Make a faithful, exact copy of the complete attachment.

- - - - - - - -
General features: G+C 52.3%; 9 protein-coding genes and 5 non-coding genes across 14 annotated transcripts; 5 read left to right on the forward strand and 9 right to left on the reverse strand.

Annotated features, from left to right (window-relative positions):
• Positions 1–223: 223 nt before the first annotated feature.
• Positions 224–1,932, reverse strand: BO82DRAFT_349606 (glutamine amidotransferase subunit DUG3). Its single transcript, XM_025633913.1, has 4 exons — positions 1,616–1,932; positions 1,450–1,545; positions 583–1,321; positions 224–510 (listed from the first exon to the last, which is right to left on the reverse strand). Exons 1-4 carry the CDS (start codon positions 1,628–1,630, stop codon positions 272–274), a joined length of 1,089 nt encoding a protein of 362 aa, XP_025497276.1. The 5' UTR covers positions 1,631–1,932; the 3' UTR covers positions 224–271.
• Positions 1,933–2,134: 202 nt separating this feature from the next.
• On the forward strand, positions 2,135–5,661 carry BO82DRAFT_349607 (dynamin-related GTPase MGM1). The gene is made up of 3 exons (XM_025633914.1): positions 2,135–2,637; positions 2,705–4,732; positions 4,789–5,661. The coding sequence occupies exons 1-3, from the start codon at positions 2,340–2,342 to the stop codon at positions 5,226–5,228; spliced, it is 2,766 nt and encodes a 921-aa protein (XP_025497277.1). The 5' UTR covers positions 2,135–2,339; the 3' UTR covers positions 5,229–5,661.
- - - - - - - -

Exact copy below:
General features: G+C 52.3%; 9 protein-coding genes and 5 non-coding genes across 14 annotated transcripts; 5 read left to right on the forward strand and 9 right to left on the reverse strand.

Annotated features, from left to right (window-relative positions):
• Positions 1–223: 223 nt before the first annotated feature.
• Positions 224–1,932, reverse strand: BO82DRAFT_349606 (glutamine amidotransferase subunit DUG3). Its single transcript, XM_025633913.1, has 4 exons — positions 1,616–1,932; positions 1,450–1,545; positions 583–1,321; positions 224–510 (listed from the first exon to the last, which is right to left on the reverse strand). Exons 1-4 carry the CDS (start codon positions 1,628–1,630, stop codon positions 272–274), a joined length of 1,089 nt encoding a protein of 362 aa, XP_025497276.1. The 5' UTR covers positions 1,631–1,932; the 3' UTR covers positions 224–271.
• Positions 1,933–2,134: 202 nt separating this feature from the next.
• On the forward strand, positions 2,135–5,661 carry BO82DRAFT_349607 (dynamin-related GTPase MGM1). The gene is made up of 3 exons (XM_025633914.1): positions 2,135–2,637; positions 2,705–4,732; positions 4,789–5,661. The coding sequence occupies exons 1-3, from the start codon at positions 2,340–2,342 to the stop codon at positions 5,226–5,228; spliced, it is 2,766 nt and encodes a 921-aa protein (XP_025497277.1). The 5' UTR covers positions 2,135–2,339; the 3' UTR covers positions 5,229–5,661.